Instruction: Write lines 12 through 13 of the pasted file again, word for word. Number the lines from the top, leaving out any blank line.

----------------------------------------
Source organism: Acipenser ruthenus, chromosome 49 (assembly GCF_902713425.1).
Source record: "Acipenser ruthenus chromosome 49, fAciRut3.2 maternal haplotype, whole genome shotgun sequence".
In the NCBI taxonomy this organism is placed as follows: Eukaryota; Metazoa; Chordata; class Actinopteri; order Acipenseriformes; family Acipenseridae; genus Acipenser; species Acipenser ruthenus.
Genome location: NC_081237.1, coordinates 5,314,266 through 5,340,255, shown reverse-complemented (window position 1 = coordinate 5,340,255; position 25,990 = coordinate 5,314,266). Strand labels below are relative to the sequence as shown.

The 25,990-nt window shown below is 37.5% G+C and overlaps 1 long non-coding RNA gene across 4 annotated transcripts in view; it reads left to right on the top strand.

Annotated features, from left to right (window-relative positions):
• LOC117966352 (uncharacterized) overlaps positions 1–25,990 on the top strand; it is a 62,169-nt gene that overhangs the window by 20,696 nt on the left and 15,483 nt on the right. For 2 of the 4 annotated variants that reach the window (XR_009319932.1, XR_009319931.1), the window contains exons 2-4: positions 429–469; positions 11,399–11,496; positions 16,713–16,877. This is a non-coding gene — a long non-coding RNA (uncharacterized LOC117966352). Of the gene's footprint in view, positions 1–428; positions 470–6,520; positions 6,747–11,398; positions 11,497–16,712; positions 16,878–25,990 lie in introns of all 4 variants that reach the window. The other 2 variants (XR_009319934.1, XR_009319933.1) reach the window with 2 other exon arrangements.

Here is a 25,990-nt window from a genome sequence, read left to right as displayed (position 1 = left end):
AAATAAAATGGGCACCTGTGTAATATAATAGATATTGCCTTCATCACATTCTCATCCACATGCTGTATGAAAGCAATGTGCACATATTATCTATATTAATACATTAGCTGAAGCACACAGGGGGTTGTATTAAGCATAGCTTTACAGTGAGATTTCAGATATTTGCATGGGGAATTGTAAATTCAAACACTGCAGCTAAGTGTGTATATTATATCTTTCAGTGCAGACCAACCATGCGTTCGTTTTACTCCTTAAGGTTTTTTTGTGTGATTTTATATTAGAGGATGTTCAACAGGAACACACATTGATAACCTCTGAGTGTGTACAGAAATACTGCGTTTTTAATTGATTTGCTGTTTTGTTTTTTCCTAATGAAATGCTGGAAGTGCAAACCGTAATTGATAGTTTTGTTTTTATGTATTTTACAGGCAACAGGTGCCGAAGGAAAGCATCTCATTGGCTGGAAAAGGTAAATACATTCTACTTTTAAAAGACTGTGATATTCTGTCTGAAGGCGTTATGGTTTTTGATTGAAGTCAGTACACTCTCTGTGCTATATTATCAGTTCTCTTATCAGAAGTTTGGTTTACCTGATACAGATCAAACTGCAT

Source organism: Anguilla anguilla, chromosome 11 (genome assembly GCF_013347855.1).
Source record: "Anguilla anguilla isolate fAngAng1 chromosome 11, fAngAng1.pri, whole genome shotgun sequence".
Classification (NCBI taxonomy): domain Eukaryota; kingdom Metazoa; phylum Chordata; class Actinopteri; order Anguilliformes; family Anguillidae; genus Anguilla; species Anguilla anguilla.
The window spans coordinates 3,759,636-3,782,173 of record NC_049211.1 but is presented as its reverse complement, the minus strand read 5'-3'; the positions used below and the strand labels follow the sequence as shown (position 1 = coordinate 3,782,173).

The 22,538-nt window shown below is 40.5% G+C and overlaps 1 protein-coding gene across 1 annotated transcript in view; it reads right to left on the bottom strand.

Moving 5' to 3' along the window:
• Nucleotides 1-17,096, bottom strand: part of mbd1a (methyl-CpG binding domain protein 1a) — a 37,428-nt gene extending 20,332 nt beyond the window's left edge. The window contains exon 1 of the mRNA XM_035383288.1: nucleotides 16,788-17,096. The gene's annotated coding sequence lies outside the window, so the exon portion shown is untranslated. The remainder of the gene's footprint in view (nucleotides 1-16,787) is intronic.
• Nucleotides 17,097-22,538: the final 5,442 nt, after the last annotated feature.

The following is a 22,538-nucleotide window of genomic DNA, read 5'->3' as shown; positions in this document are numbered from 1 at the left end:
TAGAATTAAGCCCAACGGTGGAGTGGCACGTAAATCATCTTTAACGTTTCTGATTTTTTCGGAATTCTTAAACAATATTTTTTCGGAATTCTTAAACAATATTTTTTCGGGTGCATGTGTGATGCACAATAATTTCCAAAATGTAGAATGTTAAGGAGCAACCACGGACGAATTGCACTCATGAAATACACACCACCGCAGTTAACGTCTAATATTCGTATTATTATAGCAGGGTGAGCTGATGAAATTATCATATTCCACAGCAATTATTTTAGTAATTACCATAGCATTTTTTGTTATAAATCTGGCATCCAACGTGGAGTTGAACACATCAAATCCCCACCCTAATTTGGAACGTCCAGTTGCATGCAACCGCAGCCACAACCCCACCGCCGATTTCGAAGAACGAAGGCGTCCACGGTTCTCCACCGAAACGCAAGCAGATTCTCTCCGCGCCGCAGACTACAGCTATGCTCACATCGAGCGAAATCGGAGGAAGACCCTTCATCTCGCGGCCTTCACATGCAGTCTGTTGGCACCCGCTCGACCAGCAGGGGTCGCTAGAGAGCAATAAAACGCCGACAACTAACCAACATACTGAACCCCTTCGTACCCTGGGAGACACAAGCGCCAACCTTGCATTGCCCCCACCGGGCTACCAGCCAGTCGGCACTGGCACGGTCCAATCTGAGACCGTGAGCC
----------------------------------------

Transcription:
Classification (NCBI taxonomy): domain Eukaryota; kingdom Metazoa; phylum Chordata; class Actinopteri; order Anguilliformes; family Anguillidae; genus Anguilla; species Anguilla anguilla.
The window spans coordinates 3,759,636-3,782,173 of record NC_049211.1 but is presented as its reverse complement, the minus strand read 5'-3'; the positions used below and the strand labels follow the sequence as shown (position 1 = coordinate 3,782,173).